HARRISBURG – A Pennsylvania court has vacated a ruling from the Workers’ Compensation Appeal Board in a case dealing with employer subrogation rights.
The Commonwealth Court of Pennsylvania found on Feb. 13 that the Workers' Compensation judge (WCJ) did not address the concerns of claimant Jaime Serrano, so the case has been remanded.
Serrano was an employee of Ametek Inc. On March 6, 2006, Serrano sustained second- and third-degree burns when a container of metal powders exploded and created a flash fire.
At the time of the accident, Serrano was wearing flame-resistant coveralls made by Aramark Uniform and Career Apparel. The coveralls did not protect Serrano from the flames in the explosion.
On March 17, 2006, Ametek accepted liability for the burns on Serrano’s face, chest, head, ears, hands, arms and thighs.
Ametek issued a Notice of Compensation (NCP) that stated it would pay Serrano $372.50 a week for disability compensation.
In December 2006, Serrano sued Aramark and settled for $2.7 million two years later.
In August 2008, Ametek asserted a lien of $946,024.70 of the Aramark settlement, claiming Aramark was responsible for all of Serrano’s injuries and should pay back the Workers’ Compensation.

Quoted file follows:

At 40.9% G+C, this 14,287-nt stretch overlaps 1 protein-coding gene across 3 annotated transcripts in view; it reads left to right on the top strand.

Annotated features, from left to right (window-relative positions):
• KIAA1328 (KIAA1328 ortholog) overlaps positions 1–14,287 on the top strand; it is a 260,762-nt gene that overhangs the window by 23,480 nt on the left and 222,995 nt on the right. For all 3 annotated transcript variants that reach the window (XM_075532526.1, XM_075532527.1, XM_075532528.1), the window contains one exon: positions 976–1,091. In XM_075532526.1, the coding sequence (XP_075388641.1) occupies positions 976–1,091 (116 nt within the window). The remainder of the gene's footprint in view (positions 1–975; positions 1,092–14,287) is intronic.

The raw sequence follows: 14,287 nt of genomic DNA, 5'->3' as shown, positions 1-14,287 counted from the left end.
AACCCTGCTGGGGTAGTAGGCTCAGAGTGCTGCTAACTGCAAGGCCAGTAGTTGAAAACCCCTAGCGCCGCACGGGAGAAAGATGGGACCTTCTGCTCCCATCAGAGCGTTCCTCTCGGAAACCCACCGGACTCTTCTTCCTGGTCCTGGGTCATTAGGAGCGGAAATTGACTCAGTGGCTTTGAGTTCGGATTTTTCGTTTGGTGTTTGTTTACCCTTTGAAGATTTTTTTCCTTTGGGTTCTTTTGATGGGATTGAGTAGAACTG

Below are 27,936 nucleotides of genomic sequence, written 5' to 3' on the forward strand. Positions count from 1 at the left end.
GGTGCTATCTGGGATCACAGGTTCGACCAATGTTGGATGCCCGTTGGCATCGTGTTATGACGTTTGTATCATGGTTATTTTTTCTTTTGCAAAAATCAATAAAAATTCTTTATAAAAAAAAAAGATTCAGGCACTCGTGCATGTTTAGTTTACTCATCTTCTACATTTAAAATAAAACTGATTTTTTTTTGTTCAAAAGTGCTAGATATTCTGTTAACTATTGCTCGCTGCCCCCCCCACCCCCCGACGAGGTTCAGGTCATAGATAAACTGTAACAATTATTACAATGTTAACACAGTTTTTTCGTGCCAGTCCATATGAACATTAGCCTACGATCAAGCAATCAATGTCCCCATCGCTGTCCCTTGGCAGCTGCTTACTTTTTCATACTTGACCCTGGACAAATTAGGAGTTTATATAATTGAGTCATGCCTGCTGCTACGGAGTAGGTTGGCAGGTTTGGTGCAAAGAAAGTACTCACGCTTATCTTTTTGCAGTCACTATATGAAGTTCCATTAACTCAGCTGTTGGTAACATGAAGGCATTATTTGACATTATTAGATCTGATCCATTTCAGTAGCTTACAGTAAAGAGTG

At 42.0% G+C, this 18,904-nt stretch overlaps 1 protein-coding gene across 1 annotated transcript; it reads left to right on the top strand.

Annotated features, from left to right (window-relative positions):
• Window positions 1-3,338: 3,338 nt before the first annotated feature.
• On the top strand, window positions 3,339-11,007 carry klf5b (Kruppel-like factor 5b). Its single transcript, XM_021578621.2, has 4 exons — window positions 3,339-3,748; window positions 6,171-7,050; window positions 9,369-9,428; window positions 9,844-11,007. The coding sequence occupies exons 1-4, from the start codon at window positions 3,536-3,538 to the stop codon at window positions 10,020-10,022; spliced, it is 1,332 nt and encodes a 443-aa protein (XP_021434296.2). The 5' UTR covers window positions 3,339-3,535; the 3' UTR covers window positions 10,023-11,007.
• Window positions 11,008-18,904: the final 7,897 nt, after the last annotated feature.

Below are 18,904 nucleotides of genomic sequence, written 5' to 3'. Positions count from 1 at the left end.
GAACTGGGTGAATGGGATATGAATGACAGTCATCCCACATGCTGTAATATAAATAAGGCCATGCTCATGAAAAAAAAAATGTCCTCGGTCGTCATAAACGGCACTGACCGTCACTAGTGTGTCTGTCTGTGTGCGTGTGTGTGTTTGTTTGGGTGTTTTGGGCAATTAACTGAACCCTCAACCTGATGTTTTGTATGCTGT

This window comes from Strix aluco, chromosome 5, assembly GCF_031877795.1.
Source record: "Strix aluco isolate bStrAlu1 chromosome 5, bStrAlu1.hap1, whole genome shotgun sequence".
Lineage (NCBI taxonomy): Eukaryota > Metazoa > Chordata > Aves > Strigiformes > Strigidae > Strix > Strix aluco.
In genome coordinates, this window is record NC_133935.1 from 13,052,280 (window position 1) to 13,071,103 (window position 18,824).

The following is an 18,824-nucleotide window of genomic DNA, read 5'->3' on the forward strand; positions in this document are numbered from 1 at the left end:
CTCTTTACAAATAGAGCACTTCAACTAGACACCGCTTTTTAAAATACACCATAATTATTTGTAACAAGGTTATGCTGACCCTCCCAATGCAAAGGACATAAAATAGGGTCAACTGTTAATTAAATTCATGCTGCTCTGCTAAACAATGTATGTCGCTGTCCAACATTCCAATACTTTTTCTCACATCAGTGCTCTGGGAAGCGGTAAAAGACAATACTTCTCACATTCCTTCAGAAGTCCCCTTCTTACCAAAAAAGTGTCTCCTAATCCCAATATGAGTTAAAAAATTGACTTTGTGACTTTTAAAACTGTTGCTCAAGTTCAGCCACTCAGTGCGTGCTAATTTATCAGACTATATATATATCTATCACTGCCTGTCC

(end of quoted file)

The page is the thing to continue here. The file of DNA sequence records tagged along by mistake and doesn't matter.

Serrano filed a review petition, stating that Ametek was not entitled to the whole lien amount because Aramark was not responsible for the injuries sustained to the parts of Serrano not covered by the coveralls, i.e, the head, neck, face or lungs.
Serrano did, however, agree Ametek was entitled to receive part of the settlement for the injuries sustained on his torso, shoulder, arms,and legs because they were covered by the coveralls and Aramark should be responsible for those injuries.
According to the case, “Because two-thirds of Claimant’s burns were areas covered by the coveralls, Claimant argued that Employer was entitled to two-thirds of its asserted lien against the fund created by Claimant’s settlement with Aramark.”
The main argument centered on whether Section 319 of the Workers’ Compensation Act gave Ametek the right of full subrogation because all of Serrano’s burns counted as one injury since they happened at one time.
On February 7, 2012, the WCJ ruled Ametek was entitled to $610,181.59 of the settlement but was not entitled to any medical expenses or wage loss benefits for the injuries on Serrano’s face, neck, torso, head, trachea, larynx or lungs.
Both parties appealed the decision to the Workers’ Compensation Board.
Serrano argued Ametek was not entitled to all of the medical expenses and wage loss benefits. Ametek argued that it should receive the losses for Serrano’s face, neck, torso, head trachea, larynx and lungs.
In the Commonwealth’s Court conclusion, it said, “nothing in section 319 supports Employer’s view that 'compensable injury' means many 'compensable injuries' if they are sustained in a single work accident.”
The conclusion went on to say, “It could have stated that if a tort settlement covers one injury out of many work injuries, the entire fund is available for subrogation. Section 319 does not so state.”
The board did not acknowledge Serrano’s appeal, so the Commonwealth Court is ordering the decision be vacated and remanded.